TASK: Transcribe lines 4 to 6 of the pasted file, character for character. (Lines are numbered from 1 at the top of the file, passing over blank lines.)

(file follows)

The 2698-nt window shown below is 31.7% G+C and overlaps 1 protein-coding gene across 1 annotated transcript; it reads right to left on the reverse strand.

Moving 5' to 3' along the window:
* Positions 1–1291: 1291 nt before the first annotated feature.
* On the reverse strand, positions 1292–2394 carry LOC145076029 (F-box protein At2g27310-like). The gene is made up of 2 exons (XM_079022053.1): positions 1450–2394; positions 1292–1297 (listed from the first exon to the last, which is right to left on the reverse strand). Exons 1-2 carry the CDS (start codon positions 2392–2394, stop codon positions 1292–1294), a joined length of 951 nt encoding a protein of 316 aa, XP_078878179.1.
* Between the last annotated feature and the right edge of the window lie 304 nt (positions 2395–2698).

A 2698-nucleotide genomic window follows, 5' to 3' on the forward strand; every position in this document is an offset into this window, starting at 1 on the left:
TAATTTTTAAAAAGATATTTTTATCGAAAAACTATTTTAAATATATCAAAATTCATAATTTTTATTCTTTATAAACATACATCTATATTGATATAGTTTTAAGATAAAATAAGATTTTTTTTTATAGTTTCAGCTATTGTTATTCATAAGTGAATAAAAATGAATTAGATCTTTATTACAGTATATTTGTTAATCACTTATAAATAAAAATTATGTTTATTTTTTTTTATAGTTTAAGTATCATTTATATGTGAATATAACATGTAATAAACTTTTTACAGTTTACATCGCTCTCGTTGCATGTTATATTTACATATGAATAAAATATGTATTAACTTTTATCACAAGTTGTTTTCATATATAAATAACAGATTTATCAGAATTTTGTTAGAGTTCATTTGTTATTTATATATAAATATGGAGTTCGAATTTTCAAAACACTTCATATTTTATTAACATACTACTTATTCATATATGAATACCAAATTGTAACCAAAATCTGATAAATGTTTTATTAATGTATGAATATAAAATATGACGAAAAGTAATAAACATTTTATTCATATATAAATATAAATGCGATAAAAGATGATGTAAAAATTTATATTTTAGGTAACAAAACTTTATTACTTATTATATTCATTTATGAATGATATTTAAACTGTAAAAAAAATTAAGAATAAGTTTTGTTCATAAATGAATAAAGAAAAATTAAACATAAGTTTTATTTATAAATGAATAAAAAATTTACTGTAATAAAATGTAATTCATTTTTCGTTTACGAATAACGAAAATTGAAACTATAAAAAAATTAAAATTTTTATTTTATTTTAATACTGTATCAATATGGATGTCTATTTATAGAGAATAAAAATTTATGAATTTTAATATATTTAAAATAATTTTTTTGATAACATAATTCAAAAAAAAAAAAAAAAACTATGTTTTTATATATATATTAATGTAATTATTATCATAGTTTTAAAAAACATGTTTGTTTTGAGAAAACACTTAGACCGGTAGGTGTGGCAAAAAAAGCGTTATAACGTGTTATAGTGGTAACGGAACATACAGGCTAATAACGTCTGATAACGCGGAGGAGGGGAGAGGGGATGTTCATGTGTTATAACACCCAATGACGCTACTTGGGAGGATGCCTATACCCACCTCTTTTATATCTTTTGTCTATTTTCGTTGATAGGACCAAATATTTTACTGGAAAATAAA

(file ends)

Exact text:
* On the reverse strand, positions 1292–2394 carry LOC145076029 (F-box protein At2g27310-like). The gene is made up of 2 exons (XM_079022053.1): positions 1450–2394; positions 1292–1297 (listed from the first exon to the last, which is right to left on the reverse strand). Exons 1-2 carry the CDS (start codon positions 2392–2394, stop codon positions 1292–1294), a joined length of 951 nt encoding a protein of 316 aa, XP_078878179.1.
* Between the last annotated feature and the right edge of the window lie 304 nt (positions 2395–2698).

A 2698-nucleotide genomic window follows, 5' to 3' on the forward strand; every position in this document is an offset into this window, starting at 1 on the left: